The Baobab Tree

The majestic baobab tree is Africa’s oldest and most beautiful tree with a truly unique and fascinating history dating back thousands of years.

Where Does It Grow?

As a native to African countries where the climate is extremely dry and arid, the baobab tree’s natural habitat is typically hot and grows on dry stony woodland with well-drained soil in areas that receive low rainfall. During the rainy season, the baobab tree will store and absorb up to 120,000 litres of water in its vast trunk. This enables it to produce a nutrient-dense fruit in the dry season and why it is also known as the ‘Tree of Life’.

The baobab tree is located in South Africa, regions of Madagascar and Australia. More have since been planted in parts of Africa, India and Australia. Today, there are nine different species of the baobab tree identified across the world. The first and oldest baobab tree can be found in South Africa, six located in Madagascar, with the final one found in Australia.

The baobab tree is red listed by the International Union for Conservation of Nature due to habitat destruction through extensive agriculture.

Other Names

Along with being nicknamed ‘The Tree of Life’, the baobab tree has also inherited other names over time including boab, boaboa, tabaldi, bottle tree, upside-down tree, and monkey bread tree.

Baobab trees can live for over 3,000 years.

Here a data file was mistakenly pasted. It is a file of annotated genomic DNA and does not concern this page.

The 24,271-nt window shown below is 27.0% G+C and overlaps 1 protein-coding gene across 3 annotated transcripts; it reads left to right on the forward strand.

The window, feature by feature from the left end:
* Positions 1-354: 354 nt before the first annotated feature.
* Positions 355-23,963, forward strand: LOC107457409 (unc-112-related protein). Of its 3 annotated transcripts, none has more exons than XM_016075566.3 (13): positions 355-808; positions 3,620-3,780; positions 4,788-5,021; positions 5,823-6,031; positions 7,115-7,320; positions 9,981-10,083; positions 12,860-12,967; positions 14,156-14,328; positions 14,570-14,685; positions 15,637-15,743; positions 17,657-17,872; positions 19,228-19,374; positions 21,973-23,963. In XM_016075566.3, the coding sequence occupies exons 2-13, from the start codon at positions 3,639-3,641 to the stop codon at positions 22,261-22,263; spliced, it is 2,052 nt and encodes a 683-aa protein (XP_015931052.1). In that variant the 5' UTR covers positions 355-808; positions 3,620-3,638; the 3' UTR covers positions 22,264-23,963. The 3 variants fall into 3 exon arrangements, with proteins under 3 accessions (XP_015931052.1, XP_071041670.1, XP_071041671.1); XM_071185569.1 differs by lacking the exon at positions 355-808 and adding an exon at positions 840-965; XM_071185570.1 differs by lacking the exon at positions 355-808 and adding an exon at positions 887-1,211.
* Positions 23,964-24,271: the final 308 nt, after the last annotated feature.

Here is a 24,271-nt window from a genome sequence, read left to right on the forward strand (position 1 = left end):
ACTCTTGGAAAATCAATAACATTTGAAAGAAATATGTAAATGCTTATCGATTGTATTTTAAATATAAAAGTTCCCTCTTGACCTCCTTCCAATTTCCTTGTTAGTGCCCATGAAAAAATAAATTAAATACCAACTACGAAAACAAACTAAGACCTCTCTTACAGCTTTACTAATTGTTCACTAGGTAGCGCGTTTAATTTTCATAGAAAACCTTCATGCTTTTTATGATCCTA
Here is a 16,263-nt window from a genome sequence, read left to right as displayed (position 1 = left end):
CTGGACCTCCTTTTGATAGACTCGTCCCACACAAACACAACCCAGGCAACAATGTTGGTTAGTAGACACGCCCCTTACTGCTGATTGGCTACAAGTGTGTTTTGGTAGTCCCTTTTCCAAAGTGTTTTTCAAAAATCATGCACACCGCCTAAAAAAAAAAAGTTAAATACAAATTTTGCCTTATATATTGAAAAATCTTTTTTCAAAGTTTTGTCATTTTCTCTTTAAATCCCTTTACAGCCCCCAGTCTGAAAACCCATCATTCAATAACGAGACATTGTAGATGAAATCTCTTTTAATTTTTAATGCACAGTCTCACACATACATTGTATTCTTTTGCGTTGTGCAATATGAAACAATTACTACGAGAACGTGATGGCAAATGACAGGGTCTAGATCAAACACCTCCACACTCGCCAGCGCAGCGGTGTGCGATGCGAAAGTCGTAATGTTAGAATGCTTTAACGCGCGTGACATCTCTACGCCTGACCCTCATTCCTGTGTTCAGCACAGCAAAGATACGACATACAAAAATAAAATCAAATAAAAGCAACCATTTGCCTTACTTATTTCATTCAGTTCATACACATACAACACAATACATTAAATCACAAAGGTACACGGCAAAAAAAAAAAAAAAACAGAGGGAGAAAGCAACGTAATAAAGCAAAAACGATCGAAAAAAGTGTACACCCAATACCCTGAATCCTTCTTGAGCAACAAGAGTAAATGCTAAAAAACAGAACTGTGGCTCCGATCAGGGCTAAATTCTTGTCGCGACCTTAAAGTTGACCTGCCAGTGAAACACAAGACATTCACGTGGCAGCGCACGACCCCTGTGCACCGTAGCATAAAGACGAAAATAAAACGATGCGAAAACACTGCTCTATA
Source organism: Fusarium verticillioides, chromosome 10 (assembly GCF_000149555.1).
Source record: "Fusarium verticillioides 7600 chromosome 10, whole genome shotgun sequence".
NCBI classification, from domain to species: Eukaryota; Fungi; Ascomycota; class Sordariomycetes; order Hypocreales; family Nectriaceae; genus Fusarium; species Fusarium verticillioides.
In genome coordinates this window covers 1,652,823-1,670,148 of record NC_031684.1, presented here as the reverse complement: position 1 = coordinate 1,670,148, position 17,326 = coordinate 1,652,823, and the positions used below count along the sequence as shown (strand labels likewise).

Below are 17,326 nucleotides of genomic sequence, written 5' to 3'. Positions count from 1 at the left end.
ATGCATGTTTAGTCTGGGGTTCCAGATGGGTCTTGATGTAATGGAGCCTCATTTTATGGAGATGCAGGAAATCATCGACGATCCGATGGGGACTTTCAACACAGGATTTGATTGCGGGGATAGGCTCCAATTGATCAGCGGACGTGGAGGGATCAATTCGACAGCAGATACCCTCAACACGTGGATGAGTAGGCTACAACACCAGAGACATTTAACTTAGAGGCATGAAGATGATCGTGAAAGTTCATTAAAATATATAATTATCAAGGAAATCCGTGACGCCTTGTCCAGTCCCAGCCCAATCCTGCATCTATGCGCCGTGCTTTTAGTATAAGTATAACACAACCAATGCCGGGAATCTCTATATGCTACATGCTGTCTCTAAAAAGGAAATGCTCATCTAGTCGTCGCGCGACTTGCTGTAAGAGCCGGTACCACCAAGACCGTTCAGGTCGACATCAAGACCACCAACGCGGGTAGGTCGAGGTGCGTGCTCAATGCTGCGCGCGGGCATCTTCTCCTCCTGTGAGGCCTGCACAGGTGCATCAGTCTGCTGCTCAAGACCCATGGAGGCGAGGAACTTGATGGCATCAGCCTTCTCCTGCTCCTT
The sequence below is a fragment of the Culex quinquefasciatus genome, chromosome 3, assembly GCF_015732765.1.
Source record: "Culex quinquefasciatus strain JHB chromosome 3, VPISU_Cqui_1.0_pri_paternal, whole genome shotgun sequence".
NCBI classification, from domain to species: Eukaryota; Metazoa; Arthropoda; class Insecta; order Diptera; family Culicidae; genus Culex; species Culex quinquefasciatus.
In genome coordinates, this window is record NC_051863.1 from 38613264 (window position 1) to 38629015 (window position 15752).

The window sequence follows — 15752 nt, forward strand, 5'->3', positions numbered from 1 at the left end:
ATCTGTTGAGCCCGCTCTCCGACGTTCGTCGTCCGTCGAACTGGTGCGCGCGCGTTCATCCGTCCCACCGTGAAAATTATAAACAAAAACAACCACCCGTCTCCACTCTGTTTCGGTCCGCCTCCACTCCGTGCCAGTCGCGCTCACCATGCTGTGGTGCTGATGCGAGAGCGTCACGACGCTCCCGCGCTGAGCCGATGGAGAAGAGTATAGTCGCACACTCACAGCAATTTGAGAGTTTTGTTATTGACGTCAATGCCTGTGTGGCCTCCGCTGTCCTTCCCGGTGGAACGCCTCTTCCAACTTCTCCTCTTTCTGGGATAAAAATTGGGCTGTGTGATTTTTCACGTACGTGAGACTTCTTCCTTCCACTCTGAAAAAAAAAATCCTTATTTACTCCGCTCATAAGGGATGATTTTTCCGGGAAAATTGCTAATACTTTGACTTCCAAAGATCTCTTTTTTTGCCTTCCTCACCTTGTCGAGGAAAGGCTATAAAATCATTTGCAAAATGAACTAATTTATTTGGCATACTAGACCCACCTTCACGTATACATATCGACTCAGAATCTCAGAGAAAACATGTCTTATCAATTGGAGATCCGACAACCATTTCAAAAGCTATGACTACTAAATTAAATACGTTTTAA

Baobab is the only fruit in the world that dries naturally on its branch
The baobabs tree can store water in the trunk of up to 120,00 litres to endure harsh drought conditions
Baobab trees have six different names, the most common is the upside down tree because their branches look like roots

Typical Growth

A typical baobab tree can reach heights of 5-30m (16-98ft) and have a trunk diameter of 7-11m (23-36ft). Like most trees, the baobab tree will produce faint growth rings on an annual basis to signal it’s age. However, they are not the most reliable for aging specimens because the rings can become difficult to count and made away as the wood ages.

Largest Baobab Trees

The Glencoe Baobab, also known as the African Baobab tree or the dead-rat-tree or monkey-bread-tree is considered to be both the oldest and largest living individual baobab tree in existence. It has a maximum circumference of 47m (154 ft) and a diameter of about 15.9m (52ft).

Historically, The Pnake Baobab tree in Zimbabwe was believed to be 2,450 years old when it died in 2011, making it the oldest angiosperm ever documented. After this, the next two oldest baobab trees are the Glencoe Baobab Tree in South Africa and the Dorslandboom in Namibia who are both estimated to be approximately 2,000 years old.

Common Uses

From the fruit right down to the bark, every part of the baobab tree is valuable.

Fruit – Baobab fruit is one of the most nutrient-dense foods in the world. It is the only fruit in the world that dries naturally on its branch. Instead of dropping and spoiling, baobab fruit will stay on the branch and will bake in the sun for approximately 6 months. To read about it’s various nutrients please read The Baobab Fruit

Leaves – The leaves are an excellent source of protein, minerals and vitamins A and C. They are also milled and sieved to make baobab power which are used as health and beauty supplements.

Bark – The bark can be turned into rope and clothing and can also be used for fuel and timber.

Baobab Folk Stories

According native legends, certain tribes will wash newborn babies in water soaked in the bark of a baobab tree. They believe that like the tree, their children will grow up mighty and strong.

Other folk stories believe that if you pick a flower from a baobab tree, then you will be eaten by a lion. However, if you drink water which contains baobab seeds, you will be safe from a crocodile attack.